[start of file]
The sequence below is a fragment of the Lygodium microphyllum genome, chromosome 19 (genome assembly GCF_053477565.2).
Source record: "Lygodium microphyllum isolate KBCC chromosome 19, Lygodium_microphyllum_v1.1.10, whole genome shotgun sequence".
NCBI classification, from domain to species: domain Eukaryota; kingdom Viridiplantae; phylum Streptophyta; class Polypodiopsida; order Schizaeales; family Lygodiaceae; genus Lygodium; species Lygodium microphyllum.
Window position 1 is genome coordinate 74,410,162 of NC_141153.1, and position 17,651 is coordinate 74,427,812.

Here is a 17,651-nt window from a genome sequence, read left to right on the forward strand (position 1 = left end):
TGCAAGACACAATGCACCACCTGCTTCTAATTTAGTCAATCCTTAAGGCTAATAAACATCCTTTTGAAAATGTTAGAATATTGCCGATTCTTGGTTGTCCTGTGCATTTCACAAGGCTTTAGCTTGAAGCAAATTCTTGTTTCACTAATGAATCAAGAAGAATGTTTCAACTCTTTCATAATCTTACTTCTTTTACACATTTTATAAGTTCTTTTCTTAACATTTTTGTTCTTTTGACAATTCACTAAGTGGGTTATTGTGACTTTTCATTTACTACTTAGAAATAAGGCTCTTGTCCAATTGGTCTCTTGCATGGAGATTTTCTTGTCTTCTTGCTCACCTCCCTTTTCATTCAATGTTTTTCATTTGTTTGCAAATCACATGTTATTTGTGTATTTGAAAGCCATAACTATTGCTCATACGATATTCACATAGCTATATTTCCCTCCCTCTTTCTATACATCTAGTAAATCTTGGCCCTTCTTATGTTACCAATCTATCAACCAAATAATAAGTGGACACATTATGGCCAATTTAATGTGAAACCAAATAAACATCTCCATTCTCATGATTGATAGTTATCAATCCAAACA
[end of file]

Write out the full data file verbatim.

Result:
The sequence below is a fragment of the Lygodium microphyllum genome, chromosome 19 (genome assembly GCF_053477565.2).
Source record: "Lygodium microphyllum isolate KBCC chromosome 19, Lygodium_microphyllum_v1.1.10, whole genome shotgun sequence".
NCBI classification, from domain to species: domain Eukaryota; kingdom Viridiplantae; phylum Streptophyta; class Polypodiopsida; order Schizaeales; family Lygodiaceae; genus Lygodium; species Lygodium microphyllum.
Window position 1 is genome coordinate 74,410,162 of NC_141153.1, and position 17,651 is coordinate 74,427,812.

Here is a 17,651-nt window from a genome sequence, read left to right on the forward strand (position 1 = left end):
TGCAAGACACAATGCACCACCTGCTTCTAATTTAGTCAATCCTTAAGGCTAATAAACATCCTTTTGAAAATGTTAGAATATTGCCGATTCTTGGTTGTCCTGTGCATTTCACAAGGCTTTAGCTTGAAGCAAATTCTTGTTTCACTAATGAATCAAGAAGAATGTTTCAACTCTTTCATAATCTTACTTCTTTTACACATTTTATAAGTTCTTTTCTTAACATTTTTGTTCTTTTGACAATTCACTAAGTGGGTTATTGTGACTTTTCATTTACTACTTAGAAATAAGGCTCTTGTCCAATTGGTCTCTTGCATGGAGATTTTCTTGTCTTCTTGCTCACCTCCCTTTTCATTCAATGTTTTTCATTTGTTTGCAAATCACATGTTATTTGTGTATTTGAAAGCCATAACTATTGCTCATACGATATTCACATAGCTATATTTCCCTCCCTCTTTCTATACATCTAGTAAATCTTGGCCCTTCTTATGTTACCAATCTATCAACCAAATAATAAGTGGACACATTATGGCCAATTTAATGTGAAACCAAATAAACATCTCCATTCTCATGATTGATAGTTATCAATCCAAACA